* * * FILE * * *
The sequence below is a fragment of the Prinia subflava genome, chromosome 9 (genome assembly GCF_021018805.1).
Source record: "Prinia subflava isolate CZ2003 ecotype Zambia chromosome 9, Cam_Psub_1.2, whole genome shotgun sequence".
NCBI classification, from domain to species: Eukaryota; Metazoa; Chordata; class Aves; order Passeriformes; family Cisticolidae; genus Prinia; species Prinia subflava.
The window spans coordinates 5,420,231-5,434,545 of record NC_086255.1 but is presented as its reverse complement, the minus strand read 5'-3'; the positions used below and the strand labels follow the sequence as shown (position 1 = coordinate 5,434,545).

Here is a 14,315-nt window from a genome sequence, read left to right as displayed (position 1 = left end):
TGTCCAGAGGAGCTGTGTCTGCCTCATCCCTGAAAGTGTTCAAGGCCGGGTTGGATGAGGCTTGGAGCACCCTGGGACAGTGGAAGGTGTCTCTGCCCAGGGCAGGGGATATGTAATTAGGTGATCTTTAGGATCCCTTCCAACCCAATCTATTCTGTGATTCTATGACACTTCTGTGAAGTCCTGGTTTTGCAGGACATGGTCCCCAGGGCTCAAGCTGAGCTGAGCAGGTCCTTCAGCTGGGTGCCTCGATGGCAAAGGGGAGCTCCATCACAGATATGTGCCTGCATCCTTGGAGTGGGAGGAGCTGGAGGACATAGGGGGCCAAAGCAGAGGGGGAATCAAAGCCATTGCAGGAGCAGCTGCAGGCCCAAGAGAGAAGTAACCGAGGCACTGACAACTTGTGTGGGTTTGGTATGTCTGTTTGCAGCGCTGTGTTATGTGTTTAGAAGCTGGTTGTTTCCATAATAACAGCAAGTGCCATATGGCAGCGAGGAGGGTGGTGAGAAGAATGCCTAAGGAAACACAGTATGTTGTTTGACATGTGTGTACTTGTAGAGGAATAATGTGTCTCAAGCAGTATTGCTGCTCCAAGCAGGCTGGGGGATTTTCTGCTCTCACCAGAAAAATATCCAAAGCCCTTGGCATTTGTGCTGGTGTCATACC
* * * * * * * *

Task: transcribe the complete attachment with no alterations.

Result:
The sequence below is a fragment of the Prinia subflava genome, chromosome 9 (genome assembly GCF_021018805.1).
Source record: "Prinia subflava isolate CZ2003 ecotype Zambia chromosome 9, Cam_Psub_1.2, whole genome shotgun sequence".
NCBI classification, from domain to species: Eukaryota; Metazoa; Chordata; class Aves; order Passeriformes; family Cisticolidae; genus Prinia; species Prinia subflava.
The window spans coordinates 5,420,231-5,434,545 of record NC_086255.1 but is presented as its reverse complement, the minus strand read 5'-3'; the positions used below and the strand labels follow the sequence as shown (position 1 = coordinate 5,434,545).

Here is a 14,315-nt window from a genome sequence, read left to right as displayed (position 1 = left end):
TGTCCAGAGGAGCTGTGTCTGCCTCATCCCTGAAAGTGTTCAAGGCCGGGTTGGATGAGGCTTGGAGCACCCTGGGACAGTGGAAGGTGTCTCTGCCCAGGGCAGGGGATATGTAATTAGGTGATCTTTAGGATCCCTTCCAACCCAATCTATTCTGTGATTCTATGACACTTCTGTGAAGTCCTGGTTTTGCAGGACATGGTCCCCAGGGCTCAAGCTGAGCTGAGCAGGTCCTTCAGCTGGGTGCCTCGATGGCAAAGGGGAGCTCCATCACAGATATGTGCCTGCATCCTTGGAGTGGGAGGAGCTGGAGGACATAGGGGGCCAAAGCAGAGGGGGAATCAAAGCCATTGCAGGAGCAGCTGCAGGCCCAAGAGAGAAGTAACCGAGGCACTGACAACTTGTGTGGGTTTGGTATGTCTGTTTGCAGCGCTGTGTTATGTGTTTAGAAGCTGGTTGTTTCCATAATAACAGCAAGTGCCATATGGCAGCGAGGAGGGTGGTGAGAAGAATGCCTAAGGAAACACAGTATGTTGTTTGACATGTGTGTACTTGTAGAGGAATAATGTGTCTCAAGCAGTATTGCTGCTCCAAGCAGGCTGGGGGATTTTCTGCTCTCACCAGAAAAATATCCAAAGCCCTTGGCATTTGTGCTGGTGTCATACC